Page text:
• selector() takes a state and produce a value based on the state.
  • valueComparator() is optional and allows change an equality check for the produced value.
const orders$: Observable<Array<string>> = cartStore.select(
  (state) => state.orders,
);

const ordersQuery: Query<Array<string>> = cartStore.query(
  (state) => state.orders,
);

Utility functions:

  • mapQuery() takes a query and a value mapper and returns a new query which projects the mapped value.
    const store = createStore<{ values: Array<string> }>();
    const valuesQuery = store.query((state) => state.values);
    const top5values = mapQuery(valuesQuery, (values) => values.slice(0, 5));
    
  • mergeQueries() takes queries and a value merger and returns a new query which projects the derived value of queries.
    const store1 = createStore<number>(2);
    const store2 = createStore<number>(3);
    const sumValueQuery = mergeQueries(
      [store1, store2],
      (value1, value2) => value1 + value2,
    );
    

Destroying Store

The store implements Controller type and has destroy() method.

destory() completes internal Observable sources and all derived observables, which are created by select() and query() methods.

After calling destroy() the store stops sending updates for state changes.

State Declaration

StateDeclaration describes the initial state and how to create specific state and store. The type has three fields:

  • initialState is the initial state.
  • createState() returns a state.
  • createStore() returns a store for the state.

createState() and createStore() can take optional state values for overriding the initial state, it's useful for unit tests.

There is declareState() helper which returns the declaration:

const CART_STATE = declareState<{
  orders: Array<string>;
}>({ orders: [] });

// Later...
const cartStore = CART_STATE.createStore();

Example of a unit test:

describe('Some unit', () => {
  it('should remove an item', () => {
    const store = CART_STATE.createStore({ orders: ['item1', 'item2'] });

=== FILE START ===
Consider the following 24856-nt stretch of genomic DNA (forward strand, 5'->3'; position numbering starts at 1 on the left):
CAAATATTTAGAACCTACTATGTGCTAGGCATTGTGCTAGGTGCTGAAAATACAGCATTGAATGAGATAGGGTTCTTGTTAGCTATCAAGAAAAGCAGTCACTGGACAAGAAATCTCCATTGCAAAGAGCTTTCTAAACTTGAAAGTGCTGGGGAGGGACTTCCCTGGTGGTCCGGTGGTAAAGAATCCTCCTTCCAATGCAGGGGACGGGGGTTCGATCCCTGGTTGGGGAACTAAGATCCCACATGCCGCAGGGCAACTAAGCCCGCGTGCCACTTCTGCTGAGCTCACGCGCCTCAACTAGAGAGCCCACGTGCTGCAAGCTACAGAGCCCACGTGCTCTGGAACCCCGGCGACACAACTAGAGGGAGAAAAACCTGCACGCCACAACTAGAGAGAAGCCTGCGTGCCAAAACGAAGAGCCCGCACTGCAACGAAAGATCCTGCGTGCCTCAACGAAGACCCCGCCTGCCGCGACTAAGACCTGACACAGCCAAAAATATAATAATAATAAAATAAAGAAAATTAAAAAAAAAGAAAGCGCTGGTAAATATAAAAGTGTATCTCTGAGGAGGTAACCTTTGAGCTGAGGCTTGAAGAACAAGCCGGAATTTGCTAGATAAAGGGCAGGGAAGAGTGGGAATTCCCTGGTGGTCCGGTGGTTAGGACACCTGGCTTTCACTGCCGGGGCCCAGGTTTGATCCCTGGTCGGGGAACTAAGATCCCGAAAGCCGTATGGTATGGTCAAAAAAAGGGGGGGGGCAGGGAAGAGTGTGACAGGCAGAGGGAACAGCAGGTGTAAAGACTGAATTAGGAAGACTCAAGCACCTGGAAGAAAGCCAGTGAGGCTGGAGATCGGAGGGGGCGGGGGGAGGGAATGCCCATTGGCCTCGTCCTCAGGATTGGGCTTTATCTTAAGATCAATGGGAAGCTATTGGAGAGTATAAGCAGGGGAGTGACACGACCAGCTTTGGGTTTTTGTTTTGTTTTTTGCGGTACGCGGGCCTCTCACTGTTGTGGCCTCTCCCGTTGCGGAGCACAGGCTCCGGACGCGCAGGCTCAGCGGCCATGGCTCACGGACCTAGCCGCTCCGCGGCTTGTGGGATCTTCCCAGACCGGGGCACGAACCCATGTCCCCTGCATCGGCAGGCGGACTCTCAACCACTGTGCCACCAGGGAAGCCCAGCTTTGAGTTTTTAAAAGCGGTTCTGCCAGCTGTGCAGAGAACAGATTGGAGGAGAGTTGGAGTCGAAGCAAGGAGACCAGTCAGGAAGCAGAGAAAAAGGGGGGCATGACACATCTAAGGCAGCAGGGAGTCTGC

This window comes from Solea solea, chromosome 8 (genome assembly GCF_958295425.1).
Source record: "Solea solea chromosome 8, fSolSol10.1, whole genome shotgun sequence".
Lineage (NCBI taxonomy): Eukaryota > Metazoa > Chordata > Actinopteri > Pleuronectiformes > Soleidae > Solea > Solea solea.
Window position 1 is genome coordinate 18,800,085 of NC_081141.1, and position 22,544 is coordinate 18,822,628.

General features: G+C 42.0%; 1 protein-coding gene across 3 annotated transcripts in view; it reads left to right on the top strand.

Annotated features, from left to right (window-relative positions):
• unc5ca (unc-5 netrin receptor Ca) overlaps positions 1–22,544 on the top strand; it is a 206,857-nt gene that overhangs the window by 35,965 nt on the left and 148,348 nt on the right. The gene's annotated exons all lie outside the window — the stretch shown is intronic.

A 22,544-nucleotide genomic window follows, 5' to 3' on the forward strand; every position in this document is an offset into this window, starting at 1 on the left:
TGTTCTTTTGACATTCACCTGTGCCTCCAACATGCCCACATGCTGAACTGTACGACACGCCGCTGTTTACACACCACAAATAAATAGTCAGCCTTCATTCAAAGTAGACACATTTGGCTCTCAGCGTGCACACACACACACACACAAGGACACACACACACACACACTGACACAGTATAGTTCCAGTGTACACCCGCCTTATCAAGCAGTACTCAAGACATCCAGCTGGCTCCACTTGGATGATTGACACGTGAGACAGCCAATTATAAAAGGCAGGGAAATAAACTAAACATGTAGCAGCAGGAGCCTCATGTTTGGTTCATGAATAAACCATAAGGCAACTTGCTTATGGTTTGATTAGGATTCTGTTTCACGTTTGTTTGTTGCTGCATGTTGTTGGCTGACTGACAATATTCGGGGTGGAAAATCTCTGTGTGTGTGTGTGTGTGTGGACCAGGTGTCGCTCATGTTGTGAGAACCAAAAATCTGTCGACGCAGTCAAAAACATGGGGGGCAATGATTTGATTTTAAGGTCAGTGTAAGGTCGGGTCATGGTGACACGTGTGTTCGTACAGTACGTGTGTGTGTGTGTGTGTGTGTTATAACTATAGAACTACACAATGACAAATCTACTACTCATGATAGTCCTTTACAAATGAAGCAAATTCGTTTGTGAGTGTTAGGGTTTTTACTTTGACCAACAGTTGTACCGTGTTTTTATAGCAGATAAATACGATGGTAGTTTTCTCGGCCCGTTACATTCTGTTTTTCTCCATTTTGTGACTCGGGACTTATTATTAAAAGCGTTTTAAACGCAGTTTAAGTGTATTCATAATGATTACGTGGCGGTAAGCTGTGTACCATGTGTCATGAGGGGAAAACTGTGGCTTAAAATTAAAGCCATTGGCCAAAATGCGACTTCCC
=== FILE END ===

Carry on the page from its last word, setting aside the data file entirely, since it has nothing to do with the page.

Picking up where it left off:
store.update(removeItem('item2'));

    const expectedState = CART_STATE.createState({ orders: ['item1'] });
    expect(store.get()).toEqual(expectedState);
  });
});

Usage of libraries for immutable state

Types and factories for states and store are compatible with external libraries for immutable values like Immer.js or Immutable.js. All state changes are encapsulated by StateMutation functions so using the API remains the same. The one thing which should be considered is providing the right state comparators to StateDeclaration and Store.

Immer.js

Integration of Immer.js is straightforward: it is enough to use produce() function inside StateMutation functions:

Example:

import { produce } from 'immer';
import { StateMutation } from 'rx-effects';

export type CartState = { orders: Array<string> };

export const CART_STATE = declareState<CartState>({ orders: [] });

export const addPizzaToCart = (name: string): StateMutation<CartState> =>
  produce((state) => {
    state.orders.push(name);
  });

export const removePizzaFromCart = (name: string): StateMutation<CartState> =>
  produce((state) => {
    state.orders = state.orders.filter((order) => order !== name);
  });

Immutable.js

Integration of Immutable.js:

  • It is recommended to use Record and RecordOf for object-list states.
  • Use Immutable.is() function as a comparator for Immutable's state and values.

Example:

import { is, List, Record, RecordOf } from 'immutable';
import { declareState, StateMutation } from 'rx-effects';

export type CartState = RecordOf<{ orders: Immutable.List<string> }>;

export const CART_STATE = declareState<CartState>(
  Record({ orders: List() }),
  is, // State comparator of Immutable.js
);

export const addPizzaToCart =
  (name: string): StateMutation<CartState> =>
  (state) =>
    state.set('orders', state.orders.push(name));

export const removePizzaFromCart =
  (name: string): StateMutation<CartState> =>
  (state) =>
    state.set(
      'orders',
      state.orders.filter((order) => order !== name),
    );

Actions and Effects

Action

// TODO

Effect

// TODO

Controller

// TODO

Scope

// TODO


© 2021 Mikhail Nasyrov, MIT license